As the IoT Begins to Take Shape, Manufacturers Clash on Design Standards
Internet of Things devices have the potential to revolutionize nearly every industry, but not before device manufacturers sort out some persistent issues.
In September 2016, SAP CEO Bill McDermott declared, “With billions of connected devices, we now have the potential to reshape society, the economy, and the environment.”
This seemed like a bold statement at the time, yet as the Internet of Things (IoT) continues to mature and proliferate, it has never appeared truer.
According to Vodafone’s IoT Barometer 2017/2018 report, the nearly nine billion Internet of Things devices currently in use are already delivering a robust return on investment. In fact, the average organization surveyed by Vodafone reported that IoT adoption delivered a 19% increase in revenue and a 16% decrease in operational costs.
The only obstacle preventing enterprises from diving head-first into IoT adoption is the fact that manufacturers of IoT devices have yet to form a consensus around a set of design standards. “In all my experience in IoT, this often comes up as issue number one: the machine integration/interoperability issue,” explains Plat.One CEO John Bates. As enterprises purchase, install, and attempt to manage sprawling IoT networks comprised of tens of thousands of devices, this will only become a more pressing problem.
With that in mind, here are some ambiguities around IoT design that the industry has to resolve before these devices live up to McDermott’s grand aspirations.
As with any business decision, cost is at the forefront of everyone’s mind when considering whether to invest in the IoT. These devices have immense potential in a wide variety of industries, but budgeting for IoT deployments continues to be a struggle. In addition to initial outlays for the devices and the man-hours required to install them, organizations must budget for substantial maintenance and management costs.
This is particularly true when it comes to power consumption. A single desktop computer that is consistently left idle over nights and weekends can increase an enterprise’s annual energy bill by more than $100. Multiplied across thousands of IoT devices — many of which must remain on at all times — this level of energy consumption can decimate an enterprise’s bottom line.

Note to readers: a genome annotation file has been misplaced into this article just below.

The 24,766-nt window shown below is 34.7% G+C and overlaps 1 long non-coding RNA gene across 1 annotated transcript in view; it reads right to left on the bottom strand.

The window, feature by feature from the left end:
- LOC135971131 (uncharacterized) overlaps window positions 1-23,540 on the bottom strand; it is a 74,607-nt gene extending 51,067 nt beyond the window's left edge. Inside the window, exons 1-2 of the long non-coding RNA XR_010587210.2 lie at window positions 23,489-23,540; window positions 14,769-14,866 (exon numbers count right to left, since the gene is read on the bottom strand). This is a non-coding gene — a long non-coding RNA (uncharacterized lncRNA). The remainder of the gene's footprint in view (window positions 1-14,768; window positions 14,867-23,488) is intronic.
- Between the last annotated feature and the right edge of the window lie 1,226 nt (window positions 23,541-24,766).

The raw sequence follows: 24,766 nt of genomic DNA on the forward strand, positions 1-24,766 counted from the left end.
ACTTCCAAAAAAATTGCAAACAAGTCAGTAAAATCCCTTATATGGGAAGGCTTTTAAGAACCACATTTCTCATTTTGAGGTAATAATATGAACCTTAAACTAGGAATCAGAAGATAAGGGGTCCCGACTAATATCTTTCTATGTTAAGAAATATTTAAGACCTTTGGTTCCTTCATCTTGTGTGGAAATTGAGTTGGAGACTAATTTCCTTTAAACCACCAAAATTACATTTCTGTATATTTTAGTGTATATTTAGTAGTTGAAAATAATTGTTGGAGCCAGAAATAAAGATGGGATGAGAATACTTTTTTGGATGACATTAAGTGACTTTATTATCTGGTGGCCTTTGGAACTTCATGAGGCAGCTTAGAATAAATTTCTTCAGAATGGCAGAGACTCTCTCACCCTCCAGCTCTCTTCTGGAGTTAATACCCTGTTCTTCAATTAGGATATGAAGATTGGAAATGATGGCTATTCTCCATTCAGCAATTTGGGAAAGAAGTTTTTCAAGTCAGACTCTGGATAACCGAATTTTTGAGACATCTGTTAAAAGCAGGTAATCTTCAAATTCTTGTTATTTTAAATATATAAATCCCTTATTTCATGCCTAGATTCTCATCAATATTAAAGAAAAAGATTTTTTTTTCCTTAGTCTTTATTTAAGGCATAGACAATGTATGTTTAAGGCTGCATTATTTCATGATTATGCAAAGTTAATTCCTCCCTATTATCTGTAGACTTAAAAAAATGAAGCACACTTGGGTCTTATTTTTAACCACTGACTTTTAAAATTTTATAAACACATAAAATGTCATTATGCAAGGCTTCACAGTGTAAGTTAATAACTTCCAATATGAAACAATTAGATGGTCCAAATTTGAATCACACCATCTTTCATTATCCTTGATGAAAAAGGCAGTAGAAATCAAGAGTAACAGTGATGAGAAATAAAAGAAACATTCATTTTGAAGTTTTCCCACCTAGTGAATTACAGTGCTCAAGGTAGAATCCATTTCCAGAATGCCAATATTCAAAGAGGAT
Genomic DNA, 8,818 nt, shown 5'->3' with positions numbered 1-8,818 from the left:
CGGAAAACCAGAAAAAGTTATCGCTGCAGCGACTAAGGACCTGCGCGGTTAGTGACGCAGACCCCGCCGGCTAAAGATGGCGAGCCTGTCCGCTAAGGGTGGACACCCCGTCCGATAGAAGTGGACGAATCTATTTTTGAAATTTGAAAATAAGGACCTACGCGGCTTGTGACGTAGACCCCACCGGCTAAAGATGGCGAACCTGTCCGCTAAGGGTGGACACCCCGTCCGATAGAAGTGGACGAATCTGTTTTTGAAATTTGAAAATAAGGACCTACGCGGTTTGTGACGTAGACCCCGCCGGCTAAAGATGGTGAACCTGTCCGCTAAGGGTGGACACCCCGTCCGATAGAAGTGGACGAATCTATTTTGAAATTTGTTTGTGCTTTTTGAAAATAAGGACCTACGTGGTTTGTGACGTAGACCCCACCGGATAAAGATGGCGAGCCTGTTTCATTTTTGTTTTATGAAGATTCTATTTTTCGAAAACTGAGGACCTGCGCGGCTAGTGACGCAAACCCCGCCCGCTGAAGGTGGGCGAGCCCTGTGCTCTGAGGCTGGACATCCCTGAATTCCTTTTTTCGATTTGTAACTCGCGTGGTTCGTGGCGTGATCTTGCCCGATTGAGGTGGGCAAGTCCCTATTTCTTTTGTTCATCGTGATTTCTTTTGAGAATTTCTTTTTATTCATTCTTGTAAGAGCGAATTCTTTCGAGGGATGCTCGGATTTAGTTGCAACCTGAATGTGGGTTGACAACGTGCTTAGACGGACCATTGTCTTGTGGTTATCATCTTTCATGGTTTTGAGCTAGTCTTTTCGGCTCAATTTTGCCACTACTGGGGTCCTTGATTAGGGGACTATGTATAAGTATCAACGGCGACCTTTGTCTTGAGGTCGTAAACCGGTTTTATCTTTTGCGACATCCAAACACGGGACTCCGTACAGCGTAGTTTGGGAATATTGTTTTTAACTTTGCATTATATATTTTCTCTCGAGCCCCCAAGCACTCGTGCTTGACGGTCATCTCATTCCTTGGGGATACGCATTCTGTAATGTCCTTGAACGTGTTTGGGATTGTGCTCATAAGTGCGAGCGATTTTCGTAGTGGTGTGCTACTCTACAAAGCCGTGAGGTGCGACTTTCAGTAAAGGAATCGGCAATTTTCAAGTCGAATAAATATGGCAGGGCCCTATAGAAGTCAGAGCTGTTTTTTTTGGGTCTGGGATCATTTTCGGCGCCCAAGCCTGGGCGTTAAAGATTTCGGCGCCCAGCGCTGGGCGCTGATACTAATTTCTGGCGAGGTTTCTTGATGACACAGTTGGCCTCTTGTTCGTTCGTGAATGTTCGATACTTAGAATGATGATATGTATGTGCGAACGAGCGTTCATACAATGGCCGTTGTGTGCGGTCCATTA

Battery-powered IoT devices reduce these costs to some extent, but insufficient battery life is already a persistent issue: “If a network is down, does the device continue to poll the network?” asks Keysight Technologies VP Kailash Narayanan. “If it does, it’s draining the battery. These are things you have to consider.”
Reliable network connectivity is another major problem that device manufacturers have yet to solve. In theory, IoT devices can communicate with the internet via either a wired or wireless connection, but in many deployment scenarios, the latter will be the only feasible option.
Encouragingly, IT experts have already begun to develop networking protocols that are specifically tailored to the needs of the IoT. For instance, low-power, long-range wide area networks (LoRaWAN) regulate dataflows to and from IoT devices using an adaptive data rate algorithm, facilitating incredibly precise network capacity management. Networking protocols like WiFi and Bluetooth offer significantly higher data transmission rates, but LoRaWAN is more energy-efficient and has far greater range — perfect for the IoT.
Durable (But Not Too Durable) Hardware
On a more fundamental level, IoT manufacturers must improve the overall quality of the devices they bring to market. Traditional enterprise electronics — computers, projectors, etc. — are by and large not designed to function outside of a stable office environment. And while plenty of IoT devices are expressly intended for office deployments, many others are meant to assist with operations in harsh or complex environments like oilfields and hospitals.
These devices must be able to function in extreme heat and/or cold and be impervious to structural vibrations (think: drilling equipment). Current solutions to this issue — like thick plastic or metal casings — often generate a great deal of radio frequency interference. What’s more, as Narayanan highlights, “These devices have a tendency to be grouped with other devices, so you have to think about coexistence and how immune the devices are to interference from other devices, and how effective they are in being good citizens in the network and not putting out spurious signals.”
Preparing for IoT Adoption
In truth, these are but a few of the most obvious concerns manufacturers must address before the IoT revolution can kick into high gear. Considerations like application/operating system compatibility and robust cybersecurity are just as important (if not more so).
In order to make sense of these myriad considerations, enterprises need an experienced IT and networking partner like Turn-key Technologies (TTI). With over two decades of experience and numerous industry certifications, TTI has the knowledge base to help any enterprise prepare for and achieve successful IoT implementation.